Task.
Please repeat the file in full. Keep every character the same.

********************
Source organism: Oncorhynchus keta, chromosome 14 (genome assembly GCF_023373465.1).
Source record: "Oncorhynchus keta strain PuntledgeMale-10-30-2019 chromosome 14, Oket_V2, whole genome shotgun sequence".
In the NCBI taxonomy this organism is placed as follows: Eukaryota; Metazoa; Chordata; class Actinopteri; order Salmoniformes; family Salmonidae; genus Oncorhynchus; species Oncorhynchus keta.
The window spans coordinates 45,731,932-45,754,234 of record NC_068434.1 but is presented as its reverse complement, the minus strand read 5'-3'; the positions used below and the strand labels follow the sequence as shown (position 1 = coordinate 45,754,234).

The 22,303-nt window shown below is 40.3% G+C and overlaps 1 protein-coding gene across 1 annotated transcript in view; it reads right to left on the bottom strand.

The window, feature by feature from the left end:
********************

Source organism: Oncorhynchus keta, chromosome 14 (genome assembly GCF_023373465.1).
Source record: "Oncorhynchus keta strain PuntledgeMale-10-30-2019 chromosome 14, Oket_V2, whole genome shotgun sequence".
In the NCBI taxonomy this organism is placed as follows: Eukaryota; Metazoa; Chordata; class Actinopteri; order Salmoniformes; family Salmonidae; genus Oncorhynchus; species Oncorhynchus keta.
The window spans coordinates 45,731,932-45,754,234 of record NC_068434.1 but is presented as its reverse complement, the minus strand read 5'-3'; the positions used below and the strand labels follow the sequence as shown (position 1 = coordinate 45,754,234).

The 22,303-nt window shown below is 40.3% G+C and overlaps 1 protein-coding gene across 1 annotated transcript in view; it reads right to left on the bottom strand.

The window, feature by feature from the left end: